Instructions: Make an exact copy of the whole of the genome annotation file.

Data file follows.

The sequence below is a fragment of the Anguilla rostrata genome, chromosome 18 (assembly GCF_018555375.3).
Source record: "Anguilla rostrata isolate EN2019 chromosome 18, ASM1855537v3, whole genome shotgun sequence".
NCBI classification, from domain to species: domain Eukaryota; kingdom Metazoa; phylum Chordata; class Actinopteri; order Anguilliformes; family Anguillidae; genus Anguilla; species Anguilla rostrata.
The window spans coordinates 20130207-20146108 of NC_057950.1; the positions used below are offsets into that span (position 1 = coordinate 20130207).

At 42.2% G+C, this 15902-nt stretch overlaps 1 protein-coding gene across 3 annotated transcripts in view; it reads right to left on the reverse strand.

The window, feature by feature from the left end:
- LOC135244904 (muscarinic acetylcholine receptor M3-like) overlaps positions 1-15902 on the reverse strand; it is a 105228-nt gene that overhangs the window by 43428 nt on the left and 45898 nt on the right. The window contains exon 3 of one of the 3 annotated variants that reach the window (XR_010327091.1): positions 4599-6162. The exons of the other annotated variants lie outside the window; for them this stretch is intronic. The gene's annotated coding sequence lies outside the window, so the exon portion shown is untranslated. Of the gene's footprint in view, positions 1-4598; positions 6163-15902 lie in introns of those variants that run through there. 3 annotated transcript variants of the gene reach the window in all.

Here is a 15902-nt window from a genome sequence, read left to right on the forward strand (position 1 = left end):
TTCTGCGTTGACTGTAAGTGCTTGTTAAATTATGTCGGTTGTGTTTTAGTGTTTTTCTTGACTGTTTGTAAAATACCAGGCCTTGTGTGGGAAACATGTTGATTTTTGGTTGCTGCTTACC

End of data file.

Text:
The sequence below is a fragment of the Anguilla rostrata genome, chromosome 18 (assembly GCF_018555375.3).
Source record: "Anguilla rostrata isolate EN2019 chromosome 18, ASM1855537v3, whole genome shotgun sequence".
NCBI classification, from domain to species: domain Eukaryota; kingdom Metazoa; phylum Chordata; class Actinopteri; order Anguilliformes; family Anguillidae; genus Anguilla; species Anguilla rostrata.
The window spans coordinates 20130207-20146108 of NC_057950.1; the positions used below are offsets into that span (position 1 = coordinate 20130207).

At 42.2% G+C, this 15902-nt stretch overlaps 1 protein-coding gene across 3 annotated transcripts in view; it reads right to left on the reverse strand.

The window, feature by feature from the left end:
- LOC135244904 (muscarinic acetylcholine receptor M3-like) overlaps positions 1-15902 on the reverse strand; it is a 105228-nt gene that overhangs the window by 43428 nt on the left and 45898 nt on the right. The window contains exon 3 of one of the 3 annotated variants that reach the window (XR_010327091.1): positions 4599-6162. The exons of the other annotated variants lie outside the window; for them this stretch is intronic. The gene's annotated coding sequence lies outside the window, so the exon portion shown is untranslated. Of the gene's footprint in view, positions 1-4598; positions 6163-15902 lie in introns of those variants that run through there. 3 annotated transcript variants of the gene reach the window in all.

Here is a 15902-nt window from a genome sequence, read left to right on the forward strand (position 1 = left end):
TTCTGCGTTGACTGTAAGTGCTTGTTAAATTATGTCGGTTGTGTTTTAGTGTTTTTCTTGACTGTTTGTAAAATACCAGGCCTTGTGTGGGAAACATGTTGATTTTTGGTTGCTGCTTACC